Real Estate Services--The Division's enforcement against anticompetitive agreements included its extensive efforts to stop anticompetitive practices in the real estate services industry, including its lawsuit against the National Association of Realtors (NAR). For many people, the purchase or sale of a home not only represents the fulfillment of the American dream but is their single most significant personal financial transaction. The Division has focused its enforcement activities to ensure that the industry and consumers can take advantage of newer business models. In addition, the Division, often in collaboration with the FTC, has vigorously pursued competition advocacy efforts by commenting on the detrimental competitive effects of various legislative and regulatory proposals that limit competitive alternatives at the state level. I will discuss these efforts in greater detail later on.

In September 2005, the Division (I am recused from this matter) filed suit after NAR promulgated rules that would limit competition from real estate brokers who use the Internet to serve their customers. The lawsuit alleges that NAR's policy prevents consumers from receiving the full benefits of competition and threatens to lock in outmoded business models and discourage discounting

NAR has hundreds of affiliated Multiple Listing Services (MLS) across the country--one in virtually every community. Each MLS maintains a database to which member brokers contribute the property listings of the customers they represent. A broker participating in an MLS thus has access to all or nearly all of the property listings in the local market and can distribute those listings to customers. Some brokers have recently begun delivering listings to customers via the Internet, through what are known as Virtual Office Websites, or VOWs. In an effort to protect high commissions (which have increased by over 50% in recent years), real estate brokers have instituted efforts to foreclose competition from VOWs and other innovative brokerage models.

NAR's recent VOW policies include an "opt-out" provision that allows brokers to prevent Internet-based competitors from providing the same listing information over the Internet that other brokers can provide from their offices. The Division's lawsuit also challenges a NAR membership rule that denies access to MLS listings to brokers that operate referral services. This rule effectively prevents two brokers from working together in what can be a more innovative and efficient way, with one attracting new business and educating potential buyers about the market, and the other guiding the buyer through home tours and the contract and closing processes.

In November 2006, a U.S. District Court denied NAR's motion to dismiss. The lawsuit is proceeding.

Competition Advocacy

. . .

The Division, together with the FTC, also educates policymakers and the general public about the benefits of competition in a variety of markets. One market we have devoted substantial efforts to is the real estate market. The Division provides assistance and information to entities considering rules--such as rules that prohibit rebates to consumers or that undermine online brokerage models--that would inhibit some types of competition that can lower the cost of buying or selling a home.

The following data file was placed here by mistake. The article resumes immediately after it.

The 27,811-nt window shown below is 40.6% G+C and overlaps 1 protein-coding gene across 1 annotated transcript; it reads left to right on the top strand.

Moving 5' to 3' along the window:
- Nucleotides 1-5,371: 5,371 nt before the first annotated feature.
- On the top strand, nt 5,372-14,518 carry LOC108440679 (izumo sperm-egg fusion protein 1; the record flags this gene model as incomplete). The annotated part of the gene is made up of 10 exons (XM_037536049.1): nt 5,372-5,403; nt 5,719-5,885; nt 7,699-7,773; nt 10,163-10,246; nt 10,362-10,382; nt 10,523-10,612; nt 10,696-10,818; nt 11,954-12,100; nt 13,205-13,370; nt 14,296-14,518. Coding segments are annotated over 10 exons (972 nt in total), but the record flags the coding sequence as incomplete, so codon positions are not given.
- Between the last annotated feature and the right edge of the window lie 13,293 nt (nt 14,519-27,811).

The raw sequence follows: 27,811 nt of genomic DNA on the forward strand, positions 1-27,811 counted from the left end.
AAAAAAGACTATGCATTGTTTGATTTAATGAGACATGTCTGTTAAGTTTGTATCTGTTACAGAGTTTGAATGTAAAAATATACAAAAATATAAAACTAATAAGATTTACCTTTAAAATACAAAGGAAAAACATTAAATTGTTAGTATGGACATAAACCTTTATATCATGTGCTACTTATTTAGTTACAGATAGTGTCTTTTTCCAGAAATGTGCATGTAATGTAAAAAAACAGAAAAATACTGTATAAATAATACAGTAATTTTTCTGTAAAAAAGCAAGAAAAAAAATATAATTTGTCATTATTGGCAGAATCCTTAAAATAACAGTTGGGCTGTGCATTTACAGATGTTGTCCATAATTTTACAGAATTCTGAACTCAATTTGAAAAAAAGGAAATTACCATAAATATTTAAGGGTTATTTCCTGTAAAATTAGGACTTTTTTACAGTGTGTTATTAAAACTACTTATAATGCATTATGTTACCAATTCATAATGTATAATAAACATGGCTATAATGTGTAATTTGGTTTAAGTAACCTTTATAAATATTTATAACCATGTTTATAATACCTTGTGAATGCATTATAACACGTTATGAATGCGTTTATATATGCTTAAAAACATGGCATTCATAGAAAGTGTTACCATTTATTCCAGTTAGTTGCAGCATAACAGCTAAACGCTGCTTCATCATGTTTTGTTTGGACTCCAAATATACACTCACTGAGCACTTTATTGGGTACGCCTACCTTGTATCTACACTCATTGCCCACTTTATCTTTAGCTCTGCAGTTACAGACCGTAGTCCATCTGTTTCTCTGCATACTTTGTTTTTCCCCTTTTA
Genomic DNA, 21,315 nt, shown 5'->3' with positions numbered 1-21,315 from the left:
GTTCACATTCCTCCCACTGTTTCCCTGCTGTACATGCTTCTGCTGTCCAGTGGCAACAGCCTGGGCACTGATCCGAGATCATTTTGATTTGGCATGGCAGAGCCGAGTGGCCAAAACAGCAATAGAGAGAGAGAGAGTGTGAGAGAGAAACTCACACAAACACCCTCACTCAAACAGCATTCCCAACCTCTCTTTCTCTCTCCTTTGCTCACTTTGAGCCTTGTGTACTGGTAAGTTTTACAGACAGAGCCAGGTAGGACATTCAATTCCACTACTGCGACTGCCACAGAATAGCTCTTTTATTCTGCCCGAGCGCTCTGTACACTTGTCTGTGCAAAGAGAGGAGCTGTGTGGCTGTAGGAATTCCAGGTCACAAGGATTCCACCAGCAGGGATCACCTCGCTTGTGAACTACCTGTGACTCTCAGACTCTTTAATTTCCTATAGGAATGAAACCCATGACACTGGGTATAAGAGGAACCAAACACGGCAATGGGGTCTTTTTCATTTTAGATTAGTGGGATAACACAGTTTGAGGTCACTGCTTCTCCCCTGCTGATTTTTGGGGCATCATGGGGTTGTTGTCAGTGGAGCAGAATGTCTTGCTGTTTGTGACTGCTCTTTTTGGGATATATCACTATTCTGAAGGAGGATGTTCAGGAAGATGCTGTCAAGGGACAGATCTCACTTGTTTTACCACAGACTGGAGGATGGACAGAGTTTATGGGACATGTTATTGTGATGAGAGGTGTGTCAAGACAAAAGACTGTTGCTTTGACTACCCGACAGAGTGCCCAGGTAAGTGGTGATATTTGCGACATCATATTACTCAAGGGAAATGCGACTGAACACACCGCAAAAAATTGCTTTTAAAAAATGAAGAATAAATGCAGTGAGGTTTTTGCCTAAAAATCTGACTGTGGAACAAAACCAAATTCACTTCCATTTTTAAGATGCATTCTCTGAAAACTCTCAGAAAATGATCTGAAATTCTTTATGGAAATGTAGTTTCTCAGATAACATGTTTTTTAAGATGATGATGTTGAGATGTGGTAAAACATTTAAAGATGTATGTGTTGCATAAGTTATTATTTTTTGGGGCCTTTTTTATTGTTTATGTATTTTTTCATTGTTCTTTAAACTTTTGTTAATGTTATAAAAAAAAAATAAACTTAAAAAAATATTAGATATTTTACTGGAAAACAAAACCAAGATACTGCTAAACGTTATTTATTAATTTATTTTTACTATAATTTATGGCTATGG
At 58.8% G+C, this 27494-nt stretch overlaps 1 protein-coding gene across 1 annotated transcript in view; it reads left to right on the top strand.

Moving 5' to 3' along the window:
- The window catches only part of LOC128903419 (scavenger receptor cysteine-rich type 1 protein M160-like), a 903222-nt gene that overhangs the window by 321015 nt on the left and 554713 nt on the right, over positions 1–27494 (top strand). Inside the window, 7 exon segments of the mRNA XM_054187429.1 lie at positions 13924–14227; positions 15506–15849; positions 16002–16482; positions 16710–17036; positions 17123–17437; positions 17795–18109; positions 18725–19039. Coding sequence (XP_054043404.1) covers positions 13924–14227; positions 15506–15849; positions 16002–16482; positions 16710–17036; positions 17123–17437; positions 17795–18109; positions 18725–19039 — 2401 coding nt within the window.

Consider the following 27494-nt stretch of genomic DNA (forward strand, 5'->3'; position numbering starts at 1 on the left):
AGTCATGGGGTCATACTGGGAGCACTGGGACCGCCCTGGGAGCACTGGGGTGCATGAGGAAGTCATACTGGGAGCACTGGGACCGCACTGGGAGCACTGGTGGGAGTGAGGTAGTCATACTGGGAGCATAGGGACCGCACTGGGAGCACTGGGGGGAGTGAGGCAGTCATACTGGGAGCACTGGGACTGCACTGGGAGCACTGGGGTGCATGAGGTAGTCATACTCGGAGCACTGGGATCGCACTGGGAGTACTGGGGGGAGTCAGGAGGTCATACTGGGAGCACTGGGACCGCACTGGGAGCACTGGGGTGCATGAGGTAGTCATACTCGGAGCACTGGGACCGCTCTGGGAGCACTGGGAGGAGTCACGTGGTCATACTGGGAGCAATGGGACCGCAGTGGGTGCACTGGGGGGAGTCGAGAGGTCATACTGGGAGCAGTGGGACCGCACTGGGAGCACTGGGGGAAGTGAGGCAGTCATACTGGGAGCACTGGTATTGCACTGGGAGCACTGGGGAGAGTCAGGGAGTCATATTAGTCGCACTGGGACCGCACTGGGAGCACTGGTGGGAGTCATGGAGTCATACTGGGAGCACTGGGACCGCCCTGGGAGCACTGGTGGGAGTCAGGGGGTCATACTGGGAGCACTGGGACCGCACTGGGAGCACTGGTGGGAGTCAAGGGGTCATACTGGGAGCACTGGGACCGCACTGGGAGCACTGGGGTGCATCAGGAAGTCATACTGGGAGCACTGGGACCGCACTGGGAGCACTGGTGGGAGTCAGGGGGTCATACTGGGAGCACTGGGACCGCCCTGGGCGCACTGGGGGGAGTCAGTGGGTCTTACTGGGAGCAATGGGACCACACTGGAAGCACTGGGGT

During 2006, several states modified proposed or existing laws and regulations to enhance competition to the benefit of consumers. Delaware, Ohio, Tennessee, and Wisconsin all passed bills that included a waiver provision to enable individual consumers to choose not to purchase unwanted types of real estate brokerage services. The West Virginia Real Estate Commission, the Tennessee Real Estate Commission, the Kentucky Real Estate Commission, the South Dakota Real Estate Commission, and the State of South Carolina all lifted bans on consumer rebates and other inducements to consumers in real estate transactions. The result is that consumers in these states now have the potential to save thousands of dollars on the purchase of a home.

The Division is also engaged in a broader effort to ensure that all American consumers will continue to benefit from competition in the real estate services industry. A well-attended workshop in October 2005, jointly sponsored by the Antitrust Division and the FTC, was a key part of that effort. Participants from brokerage firms, NAR, local realtor associations, fee-for-service and internet referral brokers, and buyers' brokers spotlighted the competitive issues facing this industry. The Division will continue to maintain its enforcement and advocacy efforts in this area to ensure that consumers enjoy the benefits of better service, increased choice, and lower prices resulting from competition.


I would emphasize in closing that none of what I have discussed could have been accomplished without the dedicated career staff of the Antitrust Division, and in fact it is because of their experience, talent, and dedication to the mission of protecting consumers that we have been able to achieve the successes we have--both in terms of quantity and quality.

Given the important role we assign to competition in our nation's economy, the Antitrust Division must be a vigorous, formidable, and effective enforcer of our laws. While I am pleased with all that we have accomplished thus far, I recognize that the hallmark of any successful organization is the continuing desire to improve. In that regard I look forward to working with this Subcommittee and its staff.

Mr. Chairman, that completes my prepared remarks. I would be pleased to respond to the Subcommittee's questions at this time.

A complete copy of Mr. Barnett’s prepared testimony is available on the DOJ’s website.